GOP Sen. Braun On Attempts To Reach An Economic Relief Package Deal NPR's Noel King speaks with Republican Sen. Mike Braun of Indiana about the third phase of coronavirus relief package that has congressional Republicans and Democrats at odds.
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GOP Sen. Braun On Attempts To Reach An Economic Relief Package Deal

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GOP Sen. Braun On Attempts To Reach An Economic Relief Package Deal

GOP Sen. Braun On Attempts To Reach An Economic Relief Package Deal

GOP Sen. Braun On Attempts To Reach An Economic Relief Package Deal

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NPR's Noel King speaks with Republican Sen. Mike Braun of Indiana about the third phase of coronavirus relief package that has congressional Republicans and Democrats at odds.

NOEL KING, HOST:

And I want to bring in Senator Mike Braun, Republican of Indiana. Good morning Senator, Braun.

MIKE BRAUN: Good morning.

KING: So the president said last night that this country will soon be open for business - sooner, he said, than three or four months. Public health officials, on the other hand, are saying we don't know how long this will go on. You are a businessman. You built an auto parts distribution company that has close to a thousand employees. So I imagine the implications of this, the calculus, are weighing on you. What should be happening here? Should the president just listen to what the scientists say?

BRAUN: So early on, probably before any senator expressed an opinion on it, I described it as a tricky balance to where we converge on that day of making sure that we listen carefully to the people that know the most about what we need to do primarily and that is to see the disease curve flatten. And until we do that, it's my opinion that we're not going to relieve the national anxiety that is out there. I've never seen anything like it. I've also - you know, think that it does need to have a little bit of an entrepreneurial approach in terms of, yes, maybe we can.

You know, you see where 20,000 of the cases are in New York; I don't see where you could take any approach in a place, you know, where it's most significant other than taking the health care point of view as the absolute. I look at...

KING: I hear you saying the president should be listening to the experts on this one. I want to move on, though, because...

BRAUN: And - but I...

KING: Go ahead, please.

BRAUN: ...Still think you should balance it because I think if you do this right, it's like anything; you - generally, if you stay blinded into one point of view, it doesn't work everywhere. So I think this is much different by where you're from. If you go into the South, the disease doesn't like hot weather. I think there'll be a natural ability to get through it more quickly in places, and it may not become as rampant. So I think...

KING: I want to jump in. I think we don't yet have the science to suggest that this disease does not like hot weather. I think that's one of those things that scientists are still trying to figure out.

BRAUN: That's true. A lot of that needs to be verified, and I err on that side, so...

KING: OK. Let me ask you about the relief bill that's being negotiated.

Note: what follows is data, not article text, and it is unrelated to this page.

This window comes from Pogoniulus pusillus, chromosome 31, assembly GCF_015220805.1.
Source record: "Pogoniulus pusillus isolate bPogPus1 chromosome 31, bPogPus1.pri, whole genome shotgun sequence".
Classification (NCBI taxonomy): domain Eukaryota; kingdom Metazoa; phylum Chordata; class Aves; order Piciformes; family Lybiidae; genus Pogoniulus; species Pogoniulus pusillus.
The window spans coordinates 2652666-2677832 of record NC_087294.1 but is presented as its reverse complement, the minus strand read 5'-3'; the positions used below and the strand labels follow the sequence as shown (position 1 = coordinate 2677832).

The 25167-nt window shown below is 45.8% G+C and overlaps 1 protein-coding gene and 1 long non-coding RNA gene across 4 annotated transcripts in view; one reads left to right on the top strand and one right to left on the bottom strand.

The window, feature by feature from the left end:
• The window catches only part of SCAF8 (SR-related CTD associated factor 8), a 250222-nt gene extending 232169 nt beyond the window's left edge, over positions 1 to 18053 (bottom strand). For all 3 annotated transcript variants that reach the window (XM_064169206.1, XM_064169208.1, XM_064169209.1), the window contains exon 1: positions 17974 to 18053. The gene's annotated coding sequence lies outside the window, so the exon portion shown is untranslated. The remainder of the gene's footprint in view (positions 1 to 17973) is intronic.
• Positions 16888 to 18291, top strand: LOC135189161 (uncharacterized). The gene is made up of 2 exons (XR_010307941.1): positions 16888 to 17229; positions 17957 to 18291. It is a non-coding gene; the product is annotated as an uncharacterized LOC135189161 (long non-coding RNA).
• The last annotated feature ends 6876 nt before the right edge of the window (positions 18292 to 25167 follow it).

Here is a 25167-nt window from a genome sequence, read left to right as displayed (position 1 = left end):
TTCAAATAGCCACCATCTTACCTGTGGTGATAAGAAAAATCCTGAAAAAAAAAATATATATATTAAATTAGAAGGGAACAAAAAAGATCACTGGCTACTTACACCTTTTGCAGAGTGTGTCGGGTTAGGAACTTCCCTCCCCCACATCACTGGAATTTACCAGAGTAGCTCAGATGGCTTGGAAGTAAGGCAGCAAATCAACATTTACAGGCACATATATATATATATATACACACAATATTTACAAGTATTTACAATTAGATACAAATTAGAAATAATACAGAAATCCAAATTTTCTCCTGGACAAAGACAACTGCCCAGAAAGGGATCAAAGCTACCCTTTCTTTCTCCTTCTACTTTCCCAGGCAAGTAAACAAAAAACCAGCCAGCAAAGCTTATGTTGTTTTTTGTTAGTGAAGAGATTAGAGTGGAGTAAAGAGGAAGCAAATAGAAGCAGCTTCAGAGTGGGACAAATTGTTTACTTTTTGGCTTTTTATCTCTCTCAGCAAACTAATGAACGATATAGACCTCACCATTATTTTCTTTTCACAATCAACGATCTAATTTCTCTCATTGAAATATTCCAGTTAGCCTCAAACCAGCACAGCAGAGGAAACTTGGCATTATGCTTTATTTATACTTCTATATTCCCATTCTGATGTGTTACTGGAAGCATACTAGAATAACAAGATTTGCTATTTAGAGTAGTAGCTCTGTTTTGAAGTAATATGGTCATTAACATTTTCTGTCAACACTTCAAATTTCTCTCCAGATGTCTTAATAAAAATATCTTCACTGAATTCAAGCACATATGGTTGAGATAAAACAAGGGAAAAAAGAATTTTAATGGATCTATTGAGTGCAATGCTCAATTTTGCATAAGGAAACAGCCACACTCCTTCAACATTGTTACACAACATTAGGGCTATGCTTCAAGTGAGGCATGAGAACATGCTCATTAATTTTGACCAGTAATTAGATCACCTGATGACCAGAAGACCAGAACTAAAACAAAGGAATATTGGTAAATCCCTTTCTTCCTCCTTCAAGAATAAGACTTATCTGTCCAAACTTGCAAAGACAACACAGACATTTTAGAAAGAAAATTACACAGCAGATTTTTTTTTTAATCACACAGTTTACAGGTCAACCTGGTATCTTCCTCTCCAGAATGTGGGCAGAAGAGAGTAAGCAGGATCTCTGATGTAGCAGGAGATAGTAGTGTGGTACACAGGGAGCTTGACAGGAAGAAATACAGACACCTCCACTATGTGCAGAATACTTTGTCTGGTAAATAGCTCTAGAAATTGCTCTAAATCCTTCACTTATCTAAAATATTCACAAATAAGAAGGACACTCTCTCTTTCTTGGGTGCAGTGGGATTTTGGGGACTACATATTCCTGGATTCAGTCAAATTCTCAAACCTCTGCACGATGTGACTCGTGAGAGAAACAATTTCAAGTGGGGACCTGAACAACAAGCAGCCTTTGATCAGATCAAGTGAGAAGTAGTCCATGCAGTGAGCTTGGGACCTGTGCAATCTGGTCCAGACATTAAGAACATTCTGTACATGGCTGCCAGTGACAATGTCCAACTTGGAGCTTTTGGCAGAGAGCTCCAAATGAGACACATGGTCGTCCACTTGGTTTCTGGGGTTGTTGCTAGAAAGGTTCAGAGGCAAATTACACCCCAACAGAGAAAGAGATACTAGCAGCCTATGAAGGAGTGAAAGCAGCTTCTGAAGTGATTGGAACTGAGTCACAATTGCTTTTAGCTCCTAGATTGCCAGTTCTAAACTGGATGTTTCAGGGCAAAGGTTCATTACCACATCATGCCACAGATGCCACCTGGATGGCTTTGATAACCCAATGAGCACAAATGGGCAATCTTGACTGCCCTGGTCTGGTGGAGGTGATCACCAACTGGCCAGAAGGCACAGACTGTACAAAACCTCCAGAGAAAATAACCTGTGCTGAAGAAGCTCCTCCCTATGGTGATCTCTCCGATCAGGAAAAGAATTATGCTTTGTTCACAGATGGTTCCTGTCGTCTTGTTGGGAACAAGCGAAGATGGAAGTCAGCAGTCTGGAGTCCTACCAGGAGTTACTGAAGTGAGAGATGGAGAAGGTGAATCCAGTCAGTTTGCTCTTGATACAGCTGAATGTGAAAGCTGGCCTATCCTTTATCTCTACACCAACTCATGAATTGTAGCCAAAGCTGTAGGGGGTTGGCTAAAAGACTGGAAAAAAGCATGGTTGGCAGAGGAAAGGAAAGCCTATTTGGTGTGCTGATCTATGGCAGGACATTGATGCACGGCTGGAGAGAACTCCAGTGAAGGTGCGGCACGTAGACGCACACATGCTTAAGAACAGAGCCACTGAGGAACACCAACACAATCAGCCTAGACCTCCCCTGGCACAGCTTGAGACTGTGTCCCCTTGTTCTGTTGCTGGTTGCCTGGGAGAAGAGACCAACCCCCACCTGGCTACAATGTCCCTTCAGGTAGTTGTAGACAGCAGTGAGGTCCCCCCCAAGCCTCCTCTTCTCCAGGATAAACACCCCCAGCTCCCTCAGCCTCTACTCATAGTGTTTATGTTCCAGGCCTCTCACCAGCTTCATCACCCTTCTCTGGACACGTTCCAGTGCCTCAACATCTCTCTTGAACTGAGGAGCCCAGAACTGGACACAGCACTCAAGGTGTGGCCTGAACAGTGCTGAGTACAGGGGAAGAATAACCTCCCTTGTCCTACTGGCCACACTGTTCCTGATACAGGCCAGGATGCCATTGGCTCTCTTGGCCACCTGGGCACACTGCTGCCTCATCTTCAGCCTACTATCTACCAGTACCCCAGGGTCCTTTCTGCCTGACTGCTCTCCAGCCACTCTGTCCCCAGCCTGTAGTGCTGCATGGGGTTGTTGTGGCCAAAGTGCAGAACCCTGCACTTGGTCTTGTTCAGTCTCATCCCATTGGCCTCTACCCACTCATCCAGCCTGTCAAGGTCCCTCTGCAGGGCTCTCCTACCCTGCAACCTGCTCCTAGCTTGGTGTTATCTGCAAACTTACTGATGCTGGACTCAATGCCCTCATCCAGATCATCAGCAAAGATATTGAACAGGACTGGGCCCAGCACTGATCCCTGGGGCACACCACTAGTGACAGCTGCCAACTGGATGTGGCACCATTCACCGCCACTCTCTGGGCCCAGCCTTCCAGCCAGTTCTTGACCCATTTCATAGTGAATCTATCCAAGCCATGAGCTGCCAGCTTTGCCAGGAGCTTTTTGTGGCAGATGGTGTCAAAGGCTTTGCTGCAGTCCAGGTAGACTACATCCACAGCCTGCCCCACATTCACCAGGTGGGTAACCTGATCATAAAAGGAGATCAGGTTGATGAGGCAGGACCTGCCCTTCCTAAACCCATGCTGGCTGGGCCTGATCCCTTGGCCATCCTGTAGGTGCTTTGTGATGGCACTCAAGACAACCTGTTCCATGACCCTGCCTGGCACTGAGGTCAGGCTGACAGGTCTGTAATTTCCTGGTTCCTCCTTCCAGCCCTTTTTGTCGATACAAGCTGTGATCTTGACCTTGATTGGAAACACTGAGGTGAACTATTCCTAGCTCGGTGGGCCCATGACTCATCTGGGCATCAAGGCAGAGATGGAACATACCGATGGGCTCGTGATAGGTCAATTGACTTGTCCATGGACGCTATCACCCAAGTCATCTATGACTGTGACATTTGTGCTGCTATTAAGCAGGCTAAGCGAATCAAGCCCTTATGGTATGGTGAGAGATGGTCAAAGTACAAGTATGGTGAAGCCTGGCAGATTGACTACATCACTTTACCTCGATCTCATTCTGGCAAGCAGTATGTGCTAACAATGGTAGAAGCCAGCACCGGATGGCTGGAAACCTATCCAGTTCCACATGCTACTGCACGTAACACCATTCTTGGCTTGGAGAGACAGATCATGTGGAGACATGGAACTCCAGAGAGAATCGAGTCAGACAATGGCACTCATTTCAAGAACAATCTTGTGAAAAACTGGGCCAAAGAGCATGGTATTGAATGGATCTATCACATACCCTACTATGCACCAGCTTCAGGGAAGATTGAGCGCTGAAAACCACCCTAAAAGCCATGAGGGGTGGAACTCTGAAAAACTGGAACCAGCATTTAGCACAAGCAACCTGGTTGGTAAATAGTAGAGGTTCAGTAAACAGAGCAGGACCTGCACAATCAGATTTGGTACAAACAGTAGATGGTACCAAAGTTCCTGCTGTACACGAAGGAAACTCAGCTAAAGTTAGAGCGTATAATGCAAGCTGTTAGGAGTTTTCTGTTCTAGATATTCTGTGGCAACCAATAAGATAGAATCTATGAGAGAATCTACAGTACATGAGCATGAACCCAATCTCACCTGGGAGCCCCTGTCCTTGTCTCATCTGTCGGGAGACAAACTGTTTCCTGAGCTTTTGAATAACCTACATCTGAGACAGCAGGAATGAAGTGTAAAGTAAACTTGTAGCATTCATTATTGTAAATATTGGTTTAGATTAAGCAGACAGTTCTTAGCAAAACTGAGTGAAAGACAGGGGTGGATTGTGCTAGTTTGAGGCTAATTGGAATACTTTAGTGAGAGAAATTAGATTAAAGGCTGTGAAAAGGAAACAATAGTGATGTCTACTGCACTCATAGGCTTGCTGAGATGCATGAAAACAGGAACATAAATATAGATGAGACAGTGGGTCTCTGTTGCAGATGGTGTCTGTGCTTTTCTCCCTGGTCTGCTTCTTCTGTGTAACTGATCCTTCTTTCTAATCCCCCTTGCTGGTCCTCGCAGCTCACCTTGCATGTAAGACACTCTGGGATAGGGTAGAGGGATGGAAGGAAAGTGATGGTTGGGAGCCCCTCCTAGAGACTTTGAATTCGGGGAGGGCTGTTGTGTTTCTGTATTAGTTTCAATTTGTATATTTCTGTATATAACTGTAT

BRAUN: Yep.

KING: Our Ayesha Rascoe, you just heard her report that Senator Schumer expects to have a deal done this morning. Is that your expectation?

BRAUN: Yes, because we were closer than what the public realized until the dynamic changed, when Speaker Pelosi came back into town. And I think, you know, she has the other side of the equation, so whatever we do here has to make sure that it's going to pass their chamber. And I had not - since I've been here, I had not seen more cooperation among - we had four or five task groups - I was part of the small business group - in terms of weighing in. And we've put together a great package.

I was getting disappointed because it looked like there was more agreement than what - you know, it appeared to be. And yes, there was. And it came down to basically three areas. The laundry list of stuff that tried to get thrown into it, to me, was a mistake. I want to dwell on the fact that it looks like we're close to a solution.

But it was about plussing (ph) up help to state and local governments, which most of us, as Main Street Republicans, would be for that. It was for bolstering what we're going to give the hospitals, the first line of defense. And then full transparency and no gimmicks, no loopholes on the aid to the larger companies, and I was for that as well. Most Democrats were for that...

KING: And you're saying, at this point, it sounds like you all will come to an agreement. That is the optimistic take on this. Let me ask you a last question.

BRAUN: Yes, and I think it's because they focused on those three issues and not the other stuff, which to me was a mistake. That's why we delayed it three to four days. Go ahead.

KING: In the 30 seconds we have left...

BRAUN: Yep.

KING: ...There were 259 cases of COVID-19 in Indiana yesterday...

BRAUN: Yes.

KING: ...And seven deaths. What are your constituents telling you? Do they want to stay home, shelter in place? Do they want to get back to work? What are you hearing from people?

BRAUN: Definitely they want to do the latter, but they're also cognizant...

KING: They want to get back to work.

BRAUN: ...That we've got to stick with the - yes, they want to get back to work. And in a place like Indiana, which is mostly rural, you would maybe treat Indianapolis a little different from what you would around the rest of the state; still socially distance but in place - you know, use your common sense to - learn from what we've experienced, and I do believe you can do both, so...

KING: Senator Mike Braun of Indiana. Thanks, as always, for joining us. We appreciate it.

BRAUN: You're welcome.

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